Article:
Q: What set of numbers does the square root of 34 belong to?

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A square root is not a number system. Square roots of non-negative numbers may be rational or irrational, but they all belong to the set of real numbers. The square roots of negative numbers do not. To include them, the number system needs to be extended to the complex numbers.

Irrational

The sets of numbers that are the Square root of 5 are: 25 125

2 does belong to the set of imaginary numbers. Any real number is also imaginary. Imaginary numbers are the set of all numbers that can be expressed as a +b*i where "i" is the square root of negative one and "a" and "b" are both real numbers.

The attribute that they have one square root which belongs to the set of natural numbers.

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real numbers, irrational numbers, ...

The square root of 121 is rational, an integer, and a natural number.

Root 6 is an irrational [real] number.

A square root is not a number system. Square roots of non-negative numbers may be rational or irrational, but they all belong to the set of real numbers. The square roots of negative numbers do not. To include them, the number system needs to be extended to the complex numbers.

Irrational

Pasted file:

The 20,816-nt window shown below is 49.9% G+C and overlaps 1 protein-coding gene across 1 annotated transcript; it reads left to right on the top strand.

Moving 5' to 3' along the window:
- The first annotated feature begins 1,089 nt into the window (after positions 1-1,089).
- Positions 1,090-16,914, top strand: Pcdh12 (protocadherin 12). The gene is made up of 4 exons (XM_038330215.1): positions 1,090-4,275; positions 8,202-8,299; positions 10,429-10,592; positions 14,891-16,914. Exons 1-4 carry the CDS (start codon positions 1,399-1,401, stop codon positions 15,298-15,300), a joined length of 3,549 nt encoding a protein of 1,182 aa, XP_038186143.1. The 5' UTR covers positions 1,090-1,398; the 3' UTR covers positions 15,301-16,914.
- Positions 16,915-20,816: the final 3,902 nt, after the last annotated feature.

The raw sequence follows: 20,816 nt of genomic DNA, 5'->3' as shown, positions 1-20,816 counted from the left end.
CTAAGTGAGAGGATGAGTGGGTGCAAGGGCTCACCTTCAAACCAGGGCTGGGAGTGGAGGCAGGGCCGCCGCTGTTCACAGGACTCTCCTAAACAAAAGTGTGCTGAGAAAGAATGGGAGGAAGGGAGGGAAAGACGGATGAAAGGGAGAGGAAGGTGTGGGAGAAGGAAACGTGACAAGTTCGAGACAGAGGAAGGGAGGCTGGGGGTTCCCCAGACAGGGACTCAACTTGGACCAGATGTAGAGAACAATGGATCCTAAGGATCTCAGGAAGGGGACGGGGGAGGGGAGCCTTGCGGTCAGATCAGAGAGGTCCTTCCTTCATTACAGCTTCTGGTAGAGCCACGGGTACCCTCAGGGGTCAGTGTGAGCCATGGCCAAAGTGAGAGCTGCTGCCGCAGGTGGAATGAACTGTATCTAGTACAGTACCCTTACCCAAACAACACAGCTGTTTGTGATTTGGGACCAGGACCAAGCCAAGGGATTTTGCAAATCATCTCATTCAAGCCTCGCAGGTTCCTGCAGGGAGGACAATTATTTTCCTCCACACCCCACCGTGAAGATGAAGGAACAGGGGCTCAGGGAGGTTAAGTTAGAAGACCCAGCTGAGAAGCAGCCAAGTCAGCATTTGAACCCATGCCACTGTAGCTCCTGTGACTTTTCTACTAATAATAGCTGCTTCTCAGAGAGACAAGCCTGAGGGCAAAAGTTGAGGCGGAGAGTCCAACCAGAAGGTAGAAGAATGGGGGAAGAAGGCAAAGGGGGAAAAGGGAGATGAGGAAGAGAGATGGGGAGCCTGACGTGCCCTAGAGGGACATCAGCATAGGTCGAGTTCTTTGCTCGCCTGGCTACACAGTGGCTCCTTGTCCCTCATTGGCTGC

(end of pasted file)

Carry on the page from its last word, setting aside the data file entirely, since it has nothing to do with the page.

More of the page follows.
It belongs to many many subsets including: {sqrt(13)}, The set of square roots of integers The set of square roots of primes The set of square roots of numbers between 12 and 27 {3, -9, sqrt(13)} The set of irrational numbers The set of real numbers

The sets of numbers that are the Square root of 5 are: 25 125

odd numbers, perfect square numbers

2 does belong to the set of imaginary numbers. Any real number is also imaginary. Imaginary numbers are the set of all numbers that can be expressed as a +b*i where "i" is the square root of negative one and "a" and "b" are both real numbers.

The attribute that they have one square root which belongs to the set of natural numbers.

Yes, the square root of negative 121 is undefined in the set of real numbers. However, in the set of complex numbers, the square root of negative 121 is equal to 11i, where i is the imaginary unit.

No. The square roots of 0.25 are 0.5 AND -0.5, the second of which does not belong to the set.